In a 113-page ruling on Thursday, U.S. Judge Robert Pitman called the Texas Heartbeat Act an offensive deprivation of a constitutional right. The law bars most abortions once a baby's heartbeat is detected, which can be as early as six weeks into pregnancy. The law also allows any private citizen to sue Texas abortion providers who violate the law, as well as anyone who "aids or abets" a woman getting the procedure. Abortion patients themselves, however, cannot be sued.
Kimberlyn Schwartz of Texas Right to Life isn't surprised by Pitman's actions.
"Judge Pitman is an Obama-nominated judge – and although he does not have a record on abortion cases, this district court has a long legacy of catering to the abortion industry, bending over backwards to give them any ruling that they want and then trying to justify that later on with any logic that they can try to shoehorn in," Schwartz shares.
"We do expect a fair shake at the Fifth Circuit Court of Appeals, and the state of Texas has actually already appealed this case to the Fifth Circuit," adds Schwartz, who isn't alone in her optimism.
"We're very confident that the Fifth Circuit will not just rule pro-life but rule pro-law," Mary Elizabeth Castle of Texas Values tells AFN. "They will see that this is a solid piece of legislation that should not have been stopped or stayed; and we're very confident that the Texas Heartbeat law will continue to save lives."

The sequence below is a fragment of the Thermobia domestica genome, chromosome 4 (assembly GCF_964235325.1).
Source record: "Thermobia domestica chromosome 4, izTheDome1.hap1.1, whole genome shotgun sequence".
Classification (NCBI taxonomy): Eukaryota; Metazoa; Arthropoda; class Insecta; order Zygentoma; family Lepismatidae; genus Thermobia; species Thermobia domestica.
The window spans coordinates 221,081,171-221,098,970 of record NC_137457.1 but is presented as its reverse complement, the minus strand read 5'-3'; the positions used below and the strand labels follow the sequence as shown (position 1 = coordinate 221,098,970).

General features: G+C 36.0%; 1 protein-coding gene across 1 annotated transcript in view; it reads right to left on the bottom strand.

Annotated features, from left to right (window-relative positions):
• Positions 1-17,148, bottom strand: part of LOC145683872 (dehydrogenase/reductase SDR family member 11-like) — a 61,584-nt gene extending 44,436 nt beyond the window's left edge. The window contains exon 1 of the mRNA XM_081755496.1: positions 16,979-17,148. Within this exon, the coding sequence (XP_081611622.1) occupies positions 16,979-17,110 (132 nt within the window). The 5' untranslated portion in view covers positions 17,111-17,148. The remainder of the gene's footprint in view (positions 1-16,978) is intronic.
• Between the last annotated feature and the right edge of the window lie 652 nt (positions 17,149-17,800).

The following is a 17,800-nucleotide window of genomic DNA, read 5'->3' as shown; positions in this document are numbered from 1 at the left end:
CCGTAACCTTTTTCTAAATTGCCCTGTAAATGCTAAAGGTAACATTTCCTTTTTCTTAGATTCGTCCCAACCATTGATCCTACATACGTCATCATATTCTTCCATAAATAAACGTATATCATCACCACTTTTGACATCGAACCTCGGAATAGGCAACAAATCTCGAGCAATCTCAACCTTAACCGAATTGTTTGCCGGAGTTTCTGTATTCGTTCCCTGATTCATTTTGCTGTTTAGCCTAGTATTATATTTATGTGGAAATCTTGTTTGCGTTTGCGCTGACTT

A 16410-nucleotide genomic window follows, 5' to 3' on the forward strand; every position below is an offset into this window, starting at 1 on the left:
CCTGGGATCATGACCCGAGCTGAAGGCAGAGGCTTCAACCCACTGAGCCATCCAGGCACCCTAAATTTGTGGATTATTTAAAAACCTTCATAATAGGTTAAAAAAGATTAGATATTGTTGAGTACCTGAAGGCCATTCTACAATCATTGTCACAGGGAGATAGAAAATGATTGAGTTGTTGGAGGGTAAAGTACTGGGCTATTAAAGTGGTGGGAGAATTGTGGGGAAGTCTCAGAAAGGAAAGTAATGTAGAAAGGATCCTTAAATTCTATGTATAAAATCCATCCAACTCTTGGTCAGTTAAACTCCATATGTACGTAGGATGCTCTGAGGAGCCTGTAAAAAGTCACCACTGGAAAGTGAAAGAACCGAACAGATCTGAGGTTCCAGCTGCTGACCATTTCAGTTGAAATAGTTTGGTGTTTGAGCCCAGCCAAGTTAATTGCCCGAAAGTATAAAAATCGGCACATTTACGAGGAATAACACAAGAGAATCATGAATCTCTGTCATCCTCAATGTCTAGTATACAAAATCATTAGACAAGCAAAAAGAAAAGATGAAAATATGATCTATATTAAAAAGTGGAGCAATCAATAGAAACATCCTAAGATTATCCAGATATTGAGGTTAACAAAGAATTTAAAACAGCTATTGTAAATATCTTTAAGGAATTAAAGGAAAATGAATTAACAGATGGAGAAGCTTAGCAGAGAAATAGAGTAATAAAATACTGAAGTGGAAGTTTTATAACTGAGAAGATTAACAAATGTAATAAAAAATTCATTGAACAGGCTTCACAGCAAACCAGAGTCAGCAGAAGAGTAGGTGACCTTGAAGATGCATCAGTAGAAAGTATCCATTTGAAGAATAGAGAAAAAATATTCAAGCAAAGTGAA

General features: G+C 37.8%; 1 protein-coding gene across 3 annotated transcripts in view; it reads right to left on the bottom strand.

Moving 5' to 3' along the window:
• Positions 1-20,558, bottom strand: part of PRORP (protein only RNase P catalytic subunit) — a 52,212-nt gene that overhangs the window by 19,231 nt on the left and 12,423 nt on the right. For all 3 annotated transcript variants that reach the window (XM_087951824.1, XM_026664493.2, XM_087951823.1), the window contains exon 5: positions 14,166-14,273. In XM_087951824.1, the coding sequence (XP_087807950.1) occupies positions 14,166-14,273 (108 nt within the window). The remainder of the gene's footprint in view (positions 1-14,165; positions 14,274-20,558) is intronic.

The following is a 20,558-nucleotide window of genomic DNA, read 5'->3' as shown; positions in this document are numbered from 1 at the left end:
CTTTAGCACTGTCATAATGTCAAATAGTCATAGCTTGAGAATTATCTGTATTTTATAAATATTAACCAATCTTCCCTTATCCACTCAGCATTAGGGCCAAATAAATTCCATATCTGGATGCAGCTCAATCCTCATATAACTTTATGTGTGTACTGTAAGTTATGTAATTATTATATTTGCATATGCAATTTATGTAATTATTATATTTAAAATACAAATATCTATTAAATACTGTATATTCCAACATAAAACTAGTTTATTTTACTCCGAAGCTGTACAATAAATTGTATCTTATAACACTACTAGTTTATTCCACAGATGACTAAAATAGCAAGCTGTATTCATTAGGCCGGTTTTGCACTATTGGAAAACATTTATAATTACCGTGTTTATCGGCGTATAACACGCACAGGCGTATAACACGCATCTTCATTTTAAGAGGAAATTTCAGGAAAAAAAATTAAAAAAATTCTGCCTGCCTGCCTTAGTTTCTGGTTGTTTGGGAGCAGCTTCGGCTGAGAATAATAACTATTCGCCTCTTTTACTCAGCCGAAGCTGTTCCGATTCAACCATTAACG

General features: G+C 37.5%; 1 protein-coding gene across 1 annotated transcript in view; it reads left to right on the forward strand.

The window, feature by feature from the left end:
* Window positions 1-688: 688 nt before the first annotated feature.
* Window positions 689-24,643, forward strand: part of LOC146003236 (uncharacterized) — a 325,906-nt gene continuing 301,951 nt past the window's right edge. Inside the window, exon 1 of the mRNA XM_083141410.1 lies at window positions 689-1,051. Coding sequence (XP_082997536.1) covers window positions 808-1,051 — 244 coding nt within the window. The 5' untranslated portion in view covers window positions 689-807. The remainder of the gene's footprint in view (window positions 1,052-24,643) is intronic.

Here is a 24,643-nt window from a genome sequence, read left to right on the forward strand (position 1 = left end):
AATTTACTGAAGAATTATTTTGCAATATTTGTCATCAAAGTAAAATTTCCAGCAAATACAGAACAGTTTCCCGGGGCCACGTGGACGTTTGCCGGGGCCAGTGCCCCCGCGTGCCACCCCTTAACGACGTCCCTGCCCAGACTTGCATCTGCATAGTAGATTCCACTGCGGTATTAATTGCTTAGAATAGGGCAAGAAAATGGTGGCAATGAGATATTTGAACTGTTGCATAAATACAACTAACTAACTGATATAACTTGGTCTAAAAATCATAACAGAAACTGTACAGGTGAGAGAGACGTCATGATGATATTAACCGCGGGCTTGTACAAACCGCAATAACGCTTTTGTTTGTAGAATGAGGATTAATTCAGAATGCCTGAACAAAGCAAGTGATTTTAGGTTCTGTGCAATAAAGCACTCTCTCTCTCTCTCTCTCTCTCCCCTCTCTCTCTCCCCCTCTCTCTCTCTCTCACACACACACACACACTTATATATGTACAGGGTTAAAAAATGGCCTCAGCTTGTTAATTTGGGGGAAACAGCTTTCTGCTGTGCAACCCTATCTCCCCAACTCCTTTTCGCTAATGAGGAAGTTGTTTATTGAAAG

Joe Pojman of Texas Alliance for Life is also optimistic that the Fifth Circuit will rule in favor of the Heartbeat Act.
"Regardless … the Texas legislature should be commended for providing tremendous resources to any woman with an unplanned pregnancy in terms of alternatives to abortion," Pojman says. "The legislature is spending $100 million over the next two years to help any woman with an unplanned pregnancy so she doesn't even have to consider abortion."
Late Thursday, The Associated Press reported that abortions quickly resumed in at least six Texas clinics after Pitman halted the law; but that other physicians remained hesitant, afraid the court order would not stand for long and thrust them back into legal jeopardy.
Texas Right to Life implies that's likely a wise decision, pointing out that abortion providers can still be held liable for any abortions they commit today.
"They might argue [that they] were protected by this temporary restraining order," explains Schwartz. "However, if that ruling is later overturned, citizens can retroactively sue for those abortions that might take place today …. The law says [claiming protection under a TRO is] not a good argument for killing a pre-born child."
In August, the Fifth Circuit canceled a hearing on the Heartbeat Act and denied motions to intervene. The U.S. Supreme Court then declined an emergency request in September to block the law from taking effect.